I still think about that morning in the Winter of 2009 when we were all called into a conference room. A dull anxiety had been in the air for weeks, and that unsettling vibe was finally coming to fruition. On one hand I was relieved to learn was the mystery was all about, that is, until I actually found out.
There were a stack of packets on the table. One for each of us. Inside the envelopes were details about our departure. There were forms to sign and agreements to be made. If we wanted our severance pay, we would dutifully follow each step.
When I walked out of that conference room, I, along with all of my co-workers in the department, were unemployed. And so began my solo career.
You don’t always start a business; sometimes you’re thrust into it. I had a few friends who were willing to help get me started. I got a phone call from Bruce, the co-founder of lynda.com. “I hear you have some extra time on your hands. Let’s make some movies.” I began to put the pieces together.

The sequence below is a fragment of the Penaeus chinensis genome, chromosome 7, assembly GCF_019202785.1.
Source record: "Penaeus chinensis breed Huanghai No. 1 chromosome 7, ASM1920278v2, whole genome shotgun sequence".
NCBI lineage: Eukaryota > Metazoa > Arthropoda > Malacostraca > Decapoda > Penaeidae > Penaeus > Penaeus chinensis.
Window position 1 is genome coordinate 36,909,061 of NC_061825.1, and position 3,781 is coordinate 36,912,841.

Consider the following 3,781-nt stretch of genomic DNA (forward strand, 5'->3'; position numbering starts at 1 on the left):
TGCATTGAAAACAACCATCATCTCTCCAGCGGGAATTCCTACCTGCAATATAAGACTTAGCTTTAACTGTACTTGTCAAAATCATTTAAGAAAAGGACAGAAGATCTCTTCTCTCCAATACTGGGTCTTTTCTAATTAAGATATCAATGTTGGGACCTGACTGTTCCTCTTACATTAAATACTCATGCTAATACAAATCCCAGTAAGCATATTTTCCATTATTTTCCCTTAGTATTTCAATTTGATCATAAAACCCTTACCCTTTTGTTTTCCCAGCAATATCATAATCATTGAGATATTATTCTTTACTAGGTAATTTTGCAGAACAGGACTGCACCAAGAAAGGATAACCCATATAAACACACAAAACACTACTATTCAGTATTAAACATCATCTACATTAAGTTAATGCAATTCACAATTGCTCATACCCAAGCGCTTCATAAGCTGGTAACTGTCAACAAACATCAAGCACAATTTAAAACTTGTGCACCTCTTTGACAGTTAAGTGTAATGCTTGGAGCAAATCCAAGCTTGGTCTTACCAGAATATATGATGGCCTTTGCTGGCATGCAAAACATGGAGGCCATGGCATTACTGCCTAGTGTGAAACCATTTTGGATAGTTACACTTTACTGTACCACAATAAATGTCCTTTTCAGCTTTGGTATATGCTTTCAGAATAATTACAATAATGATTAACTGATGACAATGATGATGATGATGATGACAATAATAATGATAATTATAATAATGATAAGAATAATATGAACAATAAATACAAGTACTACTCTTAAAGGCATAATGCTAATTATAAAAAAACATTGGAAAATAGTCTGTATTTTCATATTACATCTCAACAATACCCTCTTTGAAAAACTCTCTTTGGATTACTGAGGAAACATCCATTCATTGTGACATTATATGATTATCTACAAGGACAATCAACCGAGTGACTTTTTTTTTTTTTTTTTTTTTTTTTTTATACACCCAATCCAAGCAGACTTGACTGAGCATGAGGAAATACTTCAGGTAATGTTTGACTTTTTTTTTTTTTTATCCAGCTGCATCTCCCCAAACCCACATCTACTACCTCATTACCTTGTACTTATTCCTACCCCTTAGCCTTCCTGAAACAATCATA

A decade later, I’m still on my own. It’s so different now than having an employer. When I was in the publishing business, I never really worried about my job. It was just always there, until one morning when it wasn’t.
But now, every day seems to bring some new surprise. Clients and sponsors come and go. One moment you’re in a meeting at corporate headquarters, the next you’re a line item in a budget cut.
I can vaguely feel those changes before they materialize. It’s like a cold coming on. You don’t want to believe it’s real. It’s just a scratchy throat. Until it isn’t.
So I’m always thinking about what’s next. I have to. What can I do that’s new, that’s different. One of those new things is going to happen right here. It’s a funny story, actually. I can’t tell it quite yet. But I will. Sometimes you have to wait until the coast is clear.
Timing is everything, right? At least for the good stuff. As for the bad… well, there’s never a good time.